"Peculiarly distinguished among the advance guard, where all were distinguished, must be recorded . . . Private J. W. Brown, of Company F, First Georgia Regiment, who, upon hearing the order to fall back, exclaimed, 'I will give them one more shot before I leave,' and while ramming down his twenty-ninth cartridge fell dead at his post." - General Henry R. Jackson in his report of the Battle of Greenbrier River.

Saturday, January 1, 2011

"You May Be Needed"

Old Georgia State Capitol Building,
 On January 2, 1861, Georgians braved a cold rain as they traveled to their polling places. The state legislature had called for a convention to be convened in Milledgeville on January 18, for the purpose of debating the issue of secession from the United States and other matters. Voters in each county spent that day selecting delegates to represent them at the convention. In Muscogee County, James N. Ramsey was chosen, along with Henry L. Benning and Adolphus S. Rutherford, Sr.

The various militia companies eagerly waited for the great adventure of war to begin. Their officers could barely contain their impatience. Back in November, Captain George M. Hanvey of the Newnan Guards had written to outgoing South Carolina Governor William H. Gist, offering the services of his company in the event that the United States government attempted to “coerce” that state into remaining in the Union.

Governor Joseph E. Brown had no intention of allowing Georgia troops to head off to other states. In the January 8 edition of the Milledgeville Federal Union, Brown flatly refused the request of several companies to leave the state.


In reply to a telegraphic dispatch sent to Governor Brown, Jan. 1st., by the commanding officer of the Volunteer Companies of Macon, asking “if he would sanction the movement of Georgia Volunteers going to the aid of South Carolina.” The Governor sent the following dispatch:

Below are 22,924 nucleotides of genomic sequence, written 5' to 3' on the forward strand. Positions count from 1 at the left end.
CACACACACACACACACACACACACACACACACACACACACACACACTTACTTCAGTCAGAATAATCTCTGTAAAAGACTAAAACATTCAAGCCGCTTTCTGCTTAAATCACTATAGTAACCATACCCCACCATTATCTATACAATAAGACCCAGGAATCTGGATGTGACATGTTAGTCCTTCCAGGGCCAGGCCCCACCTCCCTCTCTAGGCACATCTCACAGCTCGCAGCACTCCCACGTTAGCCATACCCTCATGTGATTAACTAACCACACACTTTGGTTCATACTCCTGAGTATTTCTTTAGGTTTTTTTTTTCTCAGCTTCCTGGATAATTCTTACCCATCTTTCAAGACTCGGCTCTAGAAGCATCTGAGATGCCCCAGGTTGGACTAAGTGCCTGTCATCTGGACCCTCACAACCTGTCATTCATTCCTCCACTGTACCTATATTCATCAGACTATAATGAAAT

Savannah, Jan. 2d, 1861.—To Captains R. A. Smith, E. Fitzgerald, T. Parker, L. M. Lamar, and Lieut. Wm. H. Ross: I will not. Your first duty is to Georgia—South Carolina is able, at present, to take care of herself—you may be needed at home very soon.

It would not be long before Brown would call these troops to the service of Georgia.

 My little effort here at One More Shot has been honored by being added to the blogroll of Michael Noirot’s This Mighty Scourge. Michael describes his blog as “an examination of the men, companies, regiments and brigades that fought in the American Civil War – plus book reviews and author interviews.” I’ve included his site on my blogroll for some time – I especially enjoy listening to the interviews.  I encourage everyone to check out this excellent weblog.

No comments:

Post a Comment